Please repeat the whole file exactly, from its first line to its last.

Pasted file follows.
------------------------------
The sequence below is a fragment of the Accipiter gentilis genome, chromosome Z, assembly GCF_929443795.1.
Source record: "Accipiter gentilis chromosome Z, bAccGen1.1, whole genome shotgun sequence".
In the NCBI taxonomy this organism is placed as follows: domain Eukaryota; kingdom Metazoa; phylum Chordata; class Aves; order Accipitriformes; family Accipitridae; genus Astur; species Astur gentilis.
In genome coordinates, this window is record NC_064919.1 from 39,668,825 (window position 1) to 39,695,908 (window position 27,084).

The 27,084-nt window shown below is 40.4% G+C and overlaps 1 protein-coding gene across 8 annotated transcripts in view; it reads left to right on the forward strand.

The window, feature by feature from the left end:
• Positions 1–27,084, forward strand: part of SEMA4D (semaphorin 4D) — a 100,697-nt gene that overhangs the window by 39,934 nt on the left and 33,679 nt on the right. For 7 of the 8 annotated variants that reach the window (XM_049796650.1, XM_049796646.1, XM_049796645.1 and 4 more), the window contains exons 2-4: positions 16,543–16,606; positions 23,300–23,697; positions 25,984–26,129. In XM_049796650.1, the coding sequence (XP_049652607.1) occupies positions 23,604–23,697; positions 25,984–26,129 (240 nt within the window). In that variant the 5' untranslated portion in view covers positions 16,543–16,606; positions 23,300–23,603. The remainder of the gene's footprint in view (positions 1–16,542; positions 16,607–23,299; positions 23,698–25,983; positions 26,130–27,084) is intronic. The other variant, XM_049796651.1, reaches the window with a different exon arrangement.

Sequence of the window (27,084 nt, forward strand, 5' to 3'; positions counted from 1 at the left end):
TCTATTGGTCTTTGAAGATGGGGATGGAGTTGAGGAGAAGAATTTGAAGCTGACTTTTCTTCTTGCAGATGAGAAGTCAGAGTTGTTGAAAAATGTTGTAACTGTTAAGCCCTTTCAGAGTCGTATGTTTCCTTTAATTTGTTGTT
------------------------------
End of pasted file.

The sequence below is a fragment of the Accipiter gentilis genome, chromosome Z, assembly GCF_929443795.1.
Source record: "Accipiter gentilis chromosome Z, bAccGen1.1, whole genome shotgun sequence".
In the NCBI taxonomy this organism is placed as follows: domain Eukaryota; kingdom Metazoa; phylum Chordata; class Aves; order Accipitriformes; family Accipitridae; genus Astur; species Astur gentilis.
In genome coordinates, this window is record NC_064919.1 from 39,668,825 (window position 1) to 39,695,908 (window position 27,084).

The 27,084-nt window shown below is 40.4% G+C and overlaps 1 protein-coding gene across 8 annotated transcripts in view; it reads left to right on the forward strand.

The window, feature by feature from the left end:
• Positions 1–27,084, forward strand: part of SEMA4D (semaphorin 4D) — a 100,697-nt gene that overhangs the window by 39,934 nt on the left and 33,679 nt on the right. For 7 of the 8 annotated variants that reach the window (XM_049796650.1, XM_049796646.1, XM_049796645.1 and 4 more), the window contains exons 2-4: positions 16,543–16,606; positions 23,300–23,697; positions 25,984–26,129. In XM_049796650.1, the coding sequence (XP_049652607.1) occupies positions 23,604–23,697; positions 25,984–26,129 (240 nt within the window). In that variant the 5' untranslated portion in view covers positions 16,543–16,606; positions 23,300–23,603. The remainder of the gene's footprint in view (positions 1–16,542; positions 16,607–23,299; positions 23,698–25,983; positions 26,130–27,084) is intronic. The other variant, XM_049796651.1, reaches the window with a different exon arrangement.

Sequence of the window (27,084 nt, forward strand, 5' to 3'; positions counted from 1 at the left end):
TCTATTGGTCTTTGAAGATGGGGATGGAGTTGAGGAGAAGAATTTGAAGCTGACTTTTCTTCTTGCAGATGAGAAGTCAGAGTTGTTGAAAAATGTTGTAACTGTTAAGCCCTTTCAGAGTCGTATGTTTCCTTTAATTTGTTGTT